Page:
By Patrick Cronin
Hampton Union, Friday, March 23, 2012
[The following article is courtesy of the Hampton Union and Seacoast Online.]
HAMPTON -- Beach precinct commissioners have signed off on a deal to transfer the precinct parking lot to the town for the purpose of constructing a new fire substation at Hampton Beach.
The commissioners voted unanimously last week to sign the memorandum of agreement, but it still needs approval from voters at the precinct's March 30 annual Town Meeting.
"I don't see it being a problem," said Chuck Rage, chairman of the Hampton Beach Village Precinct Commission. "It's basically the same agreement that the voters of the precinct approved at a special meeting last year. I'm confident that it's going to go through and we are going to have a brand new beautiful fire station at the beach."
The agreement is the last hurdle in what has been a decade-long discussion regarding a new fire station at the beach.
Town voters at the March 13 election approved a $5.75 million bond article for and addition to the Winnacunnet Road fire station and new substation at the beach.
The deal calls for the precinct to deed to the town its revenue-generating parking lot off Brown Avenue to allow the town to build a $3.1 million substation at Hampton Beach. In return, the town will demolish the current fire station and garage — both owned by the precinct — and deed a 9,500-square-foot parcel of land known informally as the Royal lot to the precinct to replace the majority of its lost parking spaces.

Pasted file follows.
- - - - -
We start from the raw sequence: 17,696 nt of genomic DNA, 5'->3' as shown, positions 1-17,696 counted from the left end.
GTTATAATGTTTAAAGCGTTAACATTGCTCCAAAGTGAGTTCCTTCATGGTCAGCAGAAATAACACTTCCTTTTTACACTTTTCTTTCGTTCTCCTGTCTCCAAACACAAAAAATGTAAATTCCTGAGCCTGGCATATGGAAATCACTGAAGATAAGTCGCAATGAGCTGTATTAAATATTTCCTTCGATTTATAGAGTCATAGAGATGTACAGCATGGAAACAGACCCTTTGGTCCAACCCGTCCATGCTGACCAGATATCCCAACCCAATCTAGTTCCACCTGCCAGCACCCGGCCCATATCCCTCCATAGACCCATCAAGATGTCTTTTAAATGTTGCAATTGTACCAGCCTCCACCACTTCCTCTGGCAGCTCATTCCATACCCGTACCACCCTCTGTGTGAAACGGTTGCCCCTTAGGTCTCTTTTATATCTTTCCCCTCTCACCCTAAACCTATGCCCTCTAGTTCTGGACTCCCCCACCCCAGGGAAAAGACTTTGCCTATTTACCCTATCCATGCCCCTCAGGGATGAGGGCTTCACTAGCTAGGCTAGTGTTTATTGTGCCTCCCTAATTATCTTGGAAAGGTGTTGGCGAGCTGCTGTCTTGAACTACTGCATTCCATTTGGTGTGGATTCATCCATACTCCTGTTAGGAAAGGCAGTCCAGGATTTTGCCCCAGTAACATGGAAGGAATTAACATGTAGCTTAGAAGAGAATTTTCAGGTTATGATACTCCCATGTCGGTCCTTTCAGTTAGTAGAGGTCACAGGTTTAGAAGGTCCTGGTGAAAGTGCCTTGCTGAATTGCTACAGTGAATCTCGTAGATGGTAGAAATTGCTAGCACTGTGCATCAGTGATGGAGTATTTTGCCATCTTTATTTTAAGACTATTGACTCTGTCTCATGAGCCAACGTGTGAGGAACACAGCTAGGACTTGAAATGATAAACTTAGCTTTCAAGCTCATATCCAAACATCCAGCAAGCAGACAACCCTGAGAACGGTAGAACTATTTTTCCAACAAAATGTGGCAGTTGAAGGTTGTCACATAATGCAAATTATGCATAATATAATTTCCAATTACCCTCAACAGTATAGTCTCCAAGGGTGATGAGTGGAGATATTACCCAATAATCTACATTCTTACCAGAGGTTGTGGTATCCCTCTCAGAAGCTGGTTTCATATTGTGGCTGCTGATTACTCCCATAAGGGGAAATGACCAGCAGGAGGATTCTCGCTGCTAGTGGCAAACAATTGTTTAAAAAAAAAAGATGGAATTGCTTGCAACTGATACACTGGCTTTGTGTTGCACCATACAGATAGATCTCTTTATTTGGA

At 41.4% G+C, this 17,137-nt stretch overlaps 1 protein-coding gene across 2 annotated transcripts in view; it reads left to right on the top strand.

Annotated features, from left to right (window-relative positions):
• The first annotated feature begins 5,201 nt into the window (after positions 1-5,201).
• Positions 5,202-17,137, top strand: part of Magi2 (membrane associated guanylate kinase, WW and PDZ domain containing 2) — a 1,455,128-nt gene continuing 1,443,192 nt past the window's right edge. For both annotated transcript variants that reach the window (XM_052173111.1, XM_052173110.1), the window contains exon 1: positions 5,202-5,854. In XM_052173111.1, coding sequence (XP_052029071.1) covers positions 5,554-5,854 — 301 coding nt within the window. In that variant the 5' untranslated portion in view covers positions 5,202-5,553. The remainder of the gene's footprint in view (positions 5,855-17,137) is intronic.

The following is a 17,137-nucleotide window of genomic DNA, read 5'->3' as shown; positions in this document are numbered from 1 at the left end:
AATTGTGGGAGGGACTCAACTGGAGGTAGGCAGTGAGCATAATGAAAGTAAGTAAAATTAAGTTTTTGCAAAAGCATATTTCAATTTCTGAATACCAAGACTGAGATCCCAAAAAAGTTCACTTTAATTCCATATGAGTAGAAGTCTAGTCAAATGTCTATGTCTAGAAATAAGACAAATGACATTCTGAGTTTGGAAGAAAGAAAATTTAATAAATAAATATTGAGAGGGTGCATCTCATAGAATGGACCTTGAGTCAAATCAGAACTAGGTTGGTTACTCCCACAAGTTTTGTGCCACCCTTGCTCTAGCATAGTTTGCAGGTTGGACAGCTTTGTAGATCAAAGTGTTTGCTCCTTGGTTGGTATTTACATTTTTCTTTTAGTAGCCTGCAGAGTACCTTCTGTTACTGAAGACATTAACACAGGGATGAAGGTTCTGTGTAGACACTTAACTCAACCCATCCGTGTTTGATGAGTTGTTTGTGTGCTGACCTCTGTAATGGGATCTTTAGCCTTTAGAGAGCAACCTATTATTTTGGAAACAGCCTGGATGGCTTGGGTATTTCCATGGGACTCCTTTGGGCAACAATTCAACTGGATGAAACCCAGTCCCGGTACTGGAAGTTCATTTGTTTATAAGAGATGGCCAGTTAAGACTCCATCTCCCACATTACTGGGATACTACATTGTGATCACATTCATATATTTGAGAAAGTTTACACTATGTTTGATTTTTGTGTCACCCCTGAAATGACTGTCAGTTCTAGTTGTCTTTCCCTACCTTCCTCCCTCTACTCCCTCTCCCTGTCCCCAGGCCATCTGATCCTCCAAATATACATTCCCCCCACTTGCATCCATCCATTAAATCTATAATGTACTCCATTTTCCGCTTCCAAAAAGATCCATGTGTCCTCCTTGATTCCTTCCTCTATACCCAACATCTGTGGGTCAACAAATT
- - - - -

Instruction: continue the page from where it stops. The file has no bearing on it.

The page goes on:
The town will also foot the bill to repave the precinct's new parking lot, construct a precinct meeting room inside the new fire substation, and aid the precinct in recouping the parking revenue losses resulting from construction.
The major change has to do with a clause that states when the new building is no longer used by the Fire Department, the ownership of the land will revert back to the precinct.
While the original agreement called for the so-called reverter clause to last for 50 years, the new agreement is for 20 years — which coincides with the life of the bond.
In addition to a request from voters to approve the land swap, Rage said, precinct voters will also be asked for permission to tear down the old fire station.
If the precinct decides to keep the old fire station, Town Attorney Mark Gearreald said, the town will not have to pay to demolish the building to make up lost parking revenues.
Rage said he doesn't expect voters will decide to keep the building, which is on the list of Register of Historic Places in New Hampshire.
"I think once voters figure out it will cost way too much money to do anything with that building and that we would lose a ton of income without having a parking lot, voters will vote to demolish it," Rage said.
Rage said the century-old building is in "horrible condition."
"It's full of lead paint, the electrical system needs upgrading; it will cost us in excess of a half a million dollars to use that building," Rage said.
He said parking revenue — which brings in roughly $80,000 a summer — is the precinct's primary source of revenue.
"Every dollar we get from it goes to offset taxes," said Rage.
A new parking lot at the site of the old fire station on Ashworth Avenue will attract more tourists, Rage said.